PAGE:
Dr. Hershner explained how the Commonwealth of Virginia manages the resource management areas (RMAs) created by the Act through the state’s Department of Environmental Quality, and the individual counties manage their assigned RMAs through local laws and regulations.

A question period at the end of Dr. Hershner’s talk allowed attending faculty, staff, students, and the public to gain greater insight about these issues. Dr. Tom Mosca, chair of RCC’s Environmental Sustainability Committee and sponsor of its Math and Science Club, coordinated the event.

Ethan Harrison and Sarah Wagner are the winners of RCC Student Research Paper Awards for Fall 2016.

Research papers earn awards for two RCC students

RCC Students Ethan Harrison and Sarah Wagner, Professor Timothy Knappenberger.

Left: Ethan Harrison of West Point earned first prize in RCC’s Student Research Paper competition for Fall 2016. Right: Sarah Wagner of King George County earned second prize in RCC’s Student Research Paper competition for Fall 2016. At right is Professor Timothy Knappenberger, for whose class Wagner wrote the paper.

Rappahannock Community College’s library coordinator, Dan Ream, is pleased to announce the winners of the college’s Student Research Paper Awards for Fall 2016.

The purpose of this competition is to recognize excellent writing and research in student papers counting toward RCC credit courses during the Fall 2016 semester. All entries were carefully reviewed by a panel of three judges: Ream; RCC’s president, Dr. Elizabeth Crowther; and the dean of college advancement, Sarah Pope.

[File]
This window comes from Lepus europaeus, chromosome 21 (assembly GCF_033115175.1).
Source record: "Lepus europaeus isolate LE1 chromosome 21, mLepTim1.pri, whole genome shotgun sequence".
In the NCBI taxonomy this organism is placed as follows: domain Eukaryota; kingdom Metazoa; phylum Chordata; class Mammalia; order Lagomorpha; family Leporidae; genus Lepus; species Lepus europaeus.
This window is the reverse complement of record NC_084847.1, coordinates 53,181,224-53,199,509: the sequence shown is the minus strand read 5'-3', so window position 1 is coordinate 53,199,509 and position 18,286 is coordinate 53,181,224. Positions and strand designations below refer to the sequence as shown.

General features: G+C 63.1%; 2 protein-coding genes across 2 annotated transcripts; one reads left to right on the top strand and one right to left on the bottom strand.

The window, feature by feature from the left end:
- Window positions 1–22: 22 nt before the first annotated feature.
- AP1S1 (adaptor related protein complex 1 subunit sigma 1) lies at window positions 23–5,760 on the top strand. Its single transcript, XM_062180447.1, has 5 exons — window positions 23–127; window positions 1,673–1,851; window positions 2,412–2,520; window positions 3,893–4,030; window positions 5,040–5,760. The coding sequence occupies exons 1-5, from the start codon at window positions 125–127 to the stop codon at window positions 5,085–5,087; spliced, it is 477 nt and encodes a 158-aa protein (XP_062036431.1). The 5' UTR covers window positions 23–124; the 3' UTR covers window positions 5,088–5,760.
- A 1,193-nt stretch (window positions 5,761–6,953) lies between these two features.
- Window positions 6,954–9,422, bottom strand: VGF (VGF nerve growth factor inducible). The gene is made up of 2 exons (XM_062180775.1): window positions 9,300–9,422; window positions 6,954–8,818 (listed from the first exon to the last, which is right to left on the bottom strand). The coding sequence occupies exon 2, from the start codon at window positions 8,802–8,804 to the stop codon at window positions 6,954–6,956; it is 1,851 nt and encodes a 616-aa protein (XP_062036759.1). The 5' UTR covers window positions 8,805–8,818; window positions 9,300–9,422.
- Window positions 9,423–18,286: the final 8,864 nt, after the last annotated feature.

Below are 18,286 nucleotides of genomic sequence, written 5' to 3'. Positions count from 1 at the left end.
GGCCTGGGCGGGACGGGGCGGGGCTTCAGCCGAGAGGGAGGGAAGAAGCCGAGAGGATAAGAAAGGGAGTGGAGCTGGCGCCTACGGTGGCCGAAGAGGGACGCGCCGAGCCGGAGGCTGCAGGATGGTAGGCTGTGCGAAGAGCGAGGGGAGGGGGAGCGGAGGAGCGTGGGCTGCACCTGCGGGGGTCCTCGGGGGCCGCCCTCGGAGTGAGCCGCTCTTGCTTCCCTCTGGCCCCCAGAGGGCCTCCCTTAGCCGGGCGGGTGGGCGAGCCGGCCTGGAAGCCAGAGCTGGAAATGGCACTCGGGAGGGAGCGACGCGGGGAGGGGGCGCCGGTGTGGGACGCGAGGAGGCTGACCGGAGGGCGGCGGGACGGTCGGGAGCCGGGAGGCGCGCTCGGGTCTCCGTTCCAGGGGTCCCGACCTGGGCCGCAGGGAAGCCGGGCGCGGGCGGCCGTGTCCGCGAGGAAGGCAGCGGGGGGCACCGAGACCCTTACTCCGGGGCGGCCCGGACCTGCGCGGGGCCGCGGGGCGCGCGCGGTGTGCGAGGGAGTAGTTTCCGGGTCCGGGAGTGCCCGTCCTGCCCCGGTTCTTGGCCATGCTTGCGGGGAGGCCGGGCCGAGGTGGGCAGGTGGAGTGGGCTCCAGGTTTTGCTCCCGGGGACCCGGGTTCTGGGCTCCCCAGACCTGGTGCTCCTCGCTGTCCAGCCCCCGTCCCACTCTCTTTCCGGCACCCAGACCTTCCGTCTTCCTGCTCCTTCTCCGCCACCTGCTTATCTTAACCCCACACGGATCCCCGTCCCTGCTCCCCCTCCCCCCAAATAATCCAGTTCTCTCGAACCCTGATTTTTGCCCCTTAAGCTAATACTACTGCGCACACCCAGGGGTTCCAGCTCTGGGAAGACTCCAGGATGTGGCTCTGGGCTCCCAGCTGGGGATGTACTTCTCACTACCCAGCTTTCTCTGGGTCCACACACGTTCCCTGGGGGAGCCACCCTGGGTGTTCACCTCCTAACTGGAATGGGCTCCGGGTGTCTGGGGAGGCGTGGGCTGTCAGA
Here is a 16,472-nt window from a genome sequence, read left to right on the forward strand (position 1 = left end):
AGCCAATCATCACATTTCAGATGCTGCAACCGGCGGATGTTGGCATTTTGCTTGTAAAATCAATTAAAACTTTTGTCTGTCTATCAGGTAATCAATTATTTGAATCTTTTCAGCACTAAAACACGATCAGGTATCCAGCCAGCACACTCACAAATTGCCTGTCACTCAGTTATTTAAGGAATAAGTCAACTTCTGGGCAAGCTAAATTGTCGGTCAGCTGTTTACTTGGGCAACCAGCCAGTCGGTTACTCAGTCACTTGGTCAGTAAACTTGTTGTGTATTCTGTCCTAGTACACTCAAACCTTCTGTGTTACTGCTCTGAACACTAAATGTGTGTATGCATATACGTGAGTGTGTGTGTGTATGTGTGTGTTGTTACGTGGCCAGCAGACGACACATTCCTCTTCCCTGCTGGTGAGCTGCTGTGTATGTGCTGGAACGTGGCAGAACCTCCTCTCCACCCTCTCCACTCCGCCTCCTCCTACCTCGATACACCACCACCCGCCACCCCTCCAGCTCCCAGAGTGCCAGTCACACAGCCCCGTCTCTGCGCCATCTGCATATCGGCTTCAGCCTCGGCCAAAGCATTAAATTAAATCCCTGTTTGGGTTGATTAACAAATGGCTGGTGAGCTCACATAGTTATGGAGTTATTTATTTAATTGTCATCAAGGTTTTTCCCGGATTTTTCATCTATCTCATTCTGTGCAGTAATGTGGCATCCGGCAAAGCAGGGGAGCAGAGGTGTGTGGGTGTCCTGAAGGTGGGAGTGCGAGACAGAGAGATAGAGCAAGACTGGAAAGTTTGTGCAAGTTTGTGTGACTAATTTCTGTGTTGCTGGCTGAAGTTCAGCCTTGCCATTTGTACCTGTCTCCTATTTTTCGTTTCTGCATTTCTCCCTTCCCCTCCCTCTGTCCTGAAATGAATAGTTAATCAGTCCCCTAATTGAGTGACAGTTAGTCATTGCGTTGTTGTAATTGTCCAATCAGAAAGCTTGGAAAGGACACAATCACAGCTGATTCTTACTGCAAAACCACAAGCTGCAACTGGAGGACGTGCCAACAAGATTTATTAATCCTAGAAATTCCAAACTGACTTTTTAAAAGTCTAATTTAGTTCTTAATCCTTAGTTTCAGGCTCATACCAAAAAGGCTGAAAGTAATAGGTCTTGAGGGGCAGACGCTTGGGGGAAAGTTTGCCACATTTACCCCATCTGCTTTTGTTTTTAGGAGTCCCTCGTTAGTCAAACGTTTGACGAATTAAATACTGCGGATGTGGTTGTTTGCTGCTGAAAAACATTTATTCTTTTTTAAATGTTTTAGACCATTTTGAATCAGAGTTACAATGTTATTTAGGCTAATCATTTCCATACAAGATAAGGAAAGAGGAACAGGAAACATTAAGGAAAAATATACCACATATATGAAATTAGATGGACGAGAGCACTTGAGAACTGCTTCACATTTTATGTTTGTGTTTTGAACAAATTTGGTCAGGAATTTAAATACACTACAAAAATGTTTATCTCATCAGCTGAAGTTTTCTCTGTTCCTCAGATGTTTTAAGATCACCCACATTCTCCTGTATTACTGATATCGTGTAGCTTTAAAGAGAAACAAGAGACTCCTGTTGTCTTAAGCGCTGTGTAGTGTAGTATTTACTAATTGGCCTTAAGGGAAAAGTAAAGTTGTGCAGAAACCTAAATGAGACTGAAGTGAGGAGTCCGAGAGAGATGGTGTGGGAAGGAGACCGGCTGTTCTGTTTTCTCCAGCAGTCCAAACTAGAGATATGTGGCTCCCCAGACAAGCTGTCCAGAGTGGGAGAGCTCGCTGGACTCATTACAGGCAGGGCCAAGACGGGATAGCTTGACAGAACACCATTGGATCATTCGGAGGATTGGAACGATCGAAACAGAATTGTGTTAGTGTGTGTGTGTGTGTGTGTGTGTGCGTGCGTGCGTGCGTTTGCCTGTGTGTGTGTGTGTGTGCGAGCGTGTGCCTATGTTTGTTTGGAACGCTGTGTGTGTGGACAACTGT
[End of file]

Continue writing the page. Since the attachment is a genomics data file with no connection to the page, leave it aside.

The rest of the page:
Out of 23 papers submitted for consideration, the first prize went to “Modeling Syrian Internally Displaced Person Movements: A Case Study of Conflict, Travel Accessibility, and Resource Availability,” by Ethan Harrison of West Point. This paper was written for Professor Matt Brent as an independent study project. In addition to Harrison’s $200 award, Professor Brent will receive a $50 honorarium.

Sarah Wagner of King George County earned second prize for “A Consideration of Hydraulic Fracturing in the United States,” which she wrote for Professor Timothy Knappenberger’s Physical Geology class at RCC. Wagner’s award will be $100, and Professor Knappenberger will receive a $50 honorarium. Both papers are posted at the RCC Library page on the college website.

All submissions were judged according to the quality of library and Internet sources cited (including journal articles, books, or web resources), as well as the overall quality of writing and presentation. The cash awards were funded through the RCC Educational Foundation, Inc. This competition was organized for the first time in Spring 2015, and has continued each Fall and Spring semester since then.